|KEY WORD : art history / sculptures|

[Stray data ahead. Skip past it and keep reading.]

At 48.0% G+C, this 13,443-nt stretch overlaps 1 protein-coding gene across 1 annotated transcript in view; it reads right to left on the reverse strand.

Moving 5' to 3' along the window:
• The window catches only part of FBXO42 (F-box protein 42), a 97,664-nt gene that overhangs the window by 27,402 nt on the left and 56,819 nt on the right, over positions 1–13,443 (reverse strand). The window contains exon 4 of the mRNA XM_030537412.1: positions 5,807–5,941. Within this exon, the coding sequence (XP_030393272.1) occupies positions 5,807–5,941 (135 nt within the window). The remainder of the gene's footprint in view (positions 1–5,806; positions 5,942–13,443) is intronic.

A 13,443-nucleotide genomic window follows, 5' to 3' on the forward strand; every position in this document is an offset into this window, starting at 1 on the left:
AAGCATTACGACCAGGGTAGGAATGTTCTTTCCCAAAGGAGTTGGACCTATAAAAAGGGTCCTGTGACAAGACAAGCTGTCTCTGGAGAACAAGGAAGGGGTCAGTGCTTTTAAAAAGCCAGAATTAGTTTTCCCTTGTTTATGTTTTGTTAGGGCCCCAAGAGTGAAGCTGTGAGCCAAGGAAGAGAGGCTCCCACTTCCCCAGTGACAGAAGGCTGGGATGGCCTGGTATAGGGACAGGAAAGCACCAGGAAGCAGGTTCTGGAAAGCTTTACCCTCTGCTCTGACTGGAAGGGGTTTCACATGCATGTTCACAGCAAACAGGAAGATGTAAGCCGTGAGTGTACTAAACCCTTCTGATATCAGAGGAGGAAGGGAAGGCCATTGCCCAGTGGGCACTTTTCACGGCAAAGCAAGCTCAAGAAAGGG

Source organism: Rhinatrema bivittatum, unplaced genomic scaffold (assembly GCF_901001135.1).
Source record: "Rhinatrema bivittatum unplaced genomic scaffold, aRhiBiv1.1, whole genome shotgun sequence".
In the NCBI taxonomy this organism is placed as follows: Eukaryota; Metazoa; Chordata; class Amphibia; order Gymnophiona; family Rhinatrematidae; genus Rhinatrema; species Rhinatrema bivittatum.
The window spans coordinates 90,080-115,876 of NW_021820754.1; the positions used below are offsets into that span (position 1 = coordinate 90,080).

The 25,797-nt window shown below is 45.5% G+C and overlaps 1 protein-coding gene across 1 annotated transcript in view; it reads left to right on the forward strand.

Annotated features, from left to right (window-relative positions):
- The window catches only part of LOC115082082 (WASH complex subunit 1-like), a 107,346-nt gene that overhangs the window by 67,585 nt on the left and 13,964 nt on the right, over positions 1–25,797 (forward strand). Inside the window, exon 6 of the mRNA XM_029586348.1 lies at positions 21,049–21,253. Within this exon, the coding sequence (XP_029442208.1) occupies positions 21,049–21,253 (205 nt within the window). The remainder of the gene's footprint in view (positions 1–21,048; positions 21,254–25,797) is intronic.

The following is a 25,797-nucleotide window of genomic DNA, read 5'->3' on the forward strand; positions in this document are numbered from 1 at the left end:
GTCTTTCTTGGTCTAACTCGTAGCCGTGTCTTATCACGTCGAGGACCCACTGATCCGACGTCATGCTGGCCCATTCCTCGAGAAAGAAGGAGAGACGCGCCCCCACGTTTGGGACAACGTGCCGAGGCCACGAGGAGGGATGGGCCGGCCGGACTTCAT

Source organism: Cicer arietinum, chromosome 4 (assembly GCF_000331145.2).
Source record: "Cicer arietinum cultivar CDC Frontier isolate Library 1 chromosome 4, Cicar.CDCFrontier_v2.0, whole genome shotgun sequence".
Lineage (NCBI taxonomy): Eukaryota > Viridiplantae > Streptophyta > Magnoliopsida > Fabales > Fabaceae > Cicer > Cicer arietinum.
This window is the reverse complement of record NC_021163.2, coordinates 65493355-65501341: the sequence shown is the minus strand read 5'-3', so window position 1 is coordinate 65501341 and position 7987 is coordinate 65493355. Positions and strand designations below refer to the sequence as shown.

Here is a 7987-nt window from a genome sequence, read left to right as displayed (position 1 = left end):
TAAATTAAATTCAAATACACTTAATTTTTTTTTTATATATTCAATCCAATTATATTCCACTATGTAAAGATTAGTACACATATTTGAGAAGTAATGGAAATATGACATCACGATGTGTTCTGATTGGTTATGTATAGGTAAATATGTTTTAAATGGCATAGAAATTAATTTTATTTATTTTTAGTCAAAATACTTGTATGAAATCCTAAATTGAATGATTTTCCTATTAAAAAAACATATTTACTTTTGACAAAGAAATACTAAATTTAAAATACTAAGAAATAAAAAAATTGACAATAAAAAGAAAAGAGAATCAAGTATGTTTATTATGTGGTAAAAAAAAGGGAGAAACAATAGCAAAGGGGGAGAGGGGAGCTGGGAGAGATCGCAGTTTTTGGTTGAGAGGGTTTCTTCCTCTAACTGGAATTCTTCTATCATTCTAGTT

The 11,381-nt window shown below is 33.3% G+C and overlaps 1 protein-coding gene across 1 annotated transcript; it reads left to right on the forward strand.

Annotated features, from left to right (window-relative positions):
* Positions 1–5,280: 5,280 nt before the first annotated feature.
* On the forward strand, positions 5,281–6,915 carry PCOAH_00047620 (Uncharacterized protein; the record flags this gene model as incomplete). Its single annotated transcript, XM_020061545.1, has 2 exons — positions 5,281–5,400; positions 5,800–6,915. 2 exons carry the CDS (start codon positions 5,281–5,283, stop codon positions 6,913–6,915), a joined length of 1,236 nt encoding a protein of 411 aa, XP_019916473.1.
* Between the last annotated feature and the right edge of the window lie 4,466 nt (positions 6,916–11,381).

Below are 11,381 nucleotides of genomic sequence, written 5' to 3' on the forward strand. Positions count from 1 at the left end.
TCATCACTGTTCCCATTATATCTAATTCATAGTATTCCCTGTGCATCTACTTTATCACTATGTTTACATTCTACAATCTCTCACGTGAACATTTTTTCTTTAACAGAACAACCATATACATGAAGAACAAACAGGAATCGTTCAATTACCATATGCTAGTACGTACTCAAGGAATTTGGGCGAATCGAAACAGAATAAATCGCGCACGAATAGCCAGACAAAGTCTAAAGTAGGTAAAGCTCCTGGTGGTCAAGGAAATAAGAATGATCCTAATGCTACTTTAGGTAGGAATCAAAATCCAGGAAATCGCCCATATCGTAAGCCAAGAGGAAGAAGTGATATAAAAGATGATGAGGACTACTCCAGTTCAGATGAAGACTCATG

|A workshop or school of Buddhist sculptors *busshi 仏師. Bussho usually refers either to workshops active from the 10c on run by a temple or to independent workshops, as opposed to government-run workshops *zoubussho 造仏所 of the late 7-8c. Jouchou 定朝 (?-1057) is regarded as the founding father of Japan's most important 11-12c bussho, which are the En school *Enpa 円派; In school *Inpa 院派; and Kei school *Keiha 慶派. The En and In schools were situated in Kyoto *kyoto busshi 京都仏師; the En school had a large workshop in *sanjou bussho 三条仏所, and the In school had large workshops in Shichijou-Oomiya *shichijou oomiya bussho 七条大宮仏所, and Rokujou madenokouji *rokujou madenokouji bussho, 六条万里小路仏所. The Kei school was based at Koufukuji 興福寺 in Nara *nara busshi 奈良仏師, with another workshop in Kyoto Shichijou *shichijou bussho 七条仏所. During the Heian period, all these bussho based their sculptural style on that of Jouchou 定朝 (see *Jouchouyou 定朝様), and produced works commissioned by the court, nobility, and temples. Most busshi were also Buddhist priests, and the position of bussho head *daibusshi 大仏師, was normally passed on from father to son. Under the daibusshi's supervision were a team of artists *shoubusshi 小仏師, who had specialized skills. For example *saishiki busshi 彩色仏師 painted the haloes and pedestals on statues, and *hakushi 薄師 applied gold leaf. This enabled a division of labour that was efficient for large projects. Jouchou is said to have had 120 sculptors working in his studio. His only surviving work is Amida Nyoraizou 阿弥陀如来像 (1053) in Byoudouin *Hououdou 平等院鳳凰堂, Kyoto. In the 13-14c, bussho subdivided and opened new workshops. The Keiha flourished at that time, through the patronage of the Kamakura government. Shichijou bussho, for example, expanded to three workshops: shichijou naka bussho 七条中仏所, shichijou higashi bussho 七条東仏所, and shichijou nishi bussho 七条西仏所. New schools of Nara sculptors *nanto busshi 南都仏師 were particularly important: *Zenpa 善派 was set up in the 13c, *tsubai bussho 椿井仏所 in the 14c, and *takama bussho 高間仏所 and *shukuin busshi 宿院仏師 were active in the 15-16c. Shukuin was one of the first bussho where sculptors worked as laymen without assuming the status of monks. Other so-called commercial workshops of this kind were active during the 17-19c, and the bussho system itself survived until the 19c. Regional workshops outside Kyoto and Nara, established since the Heian period, also followed the bussho model established by Jouchou.|
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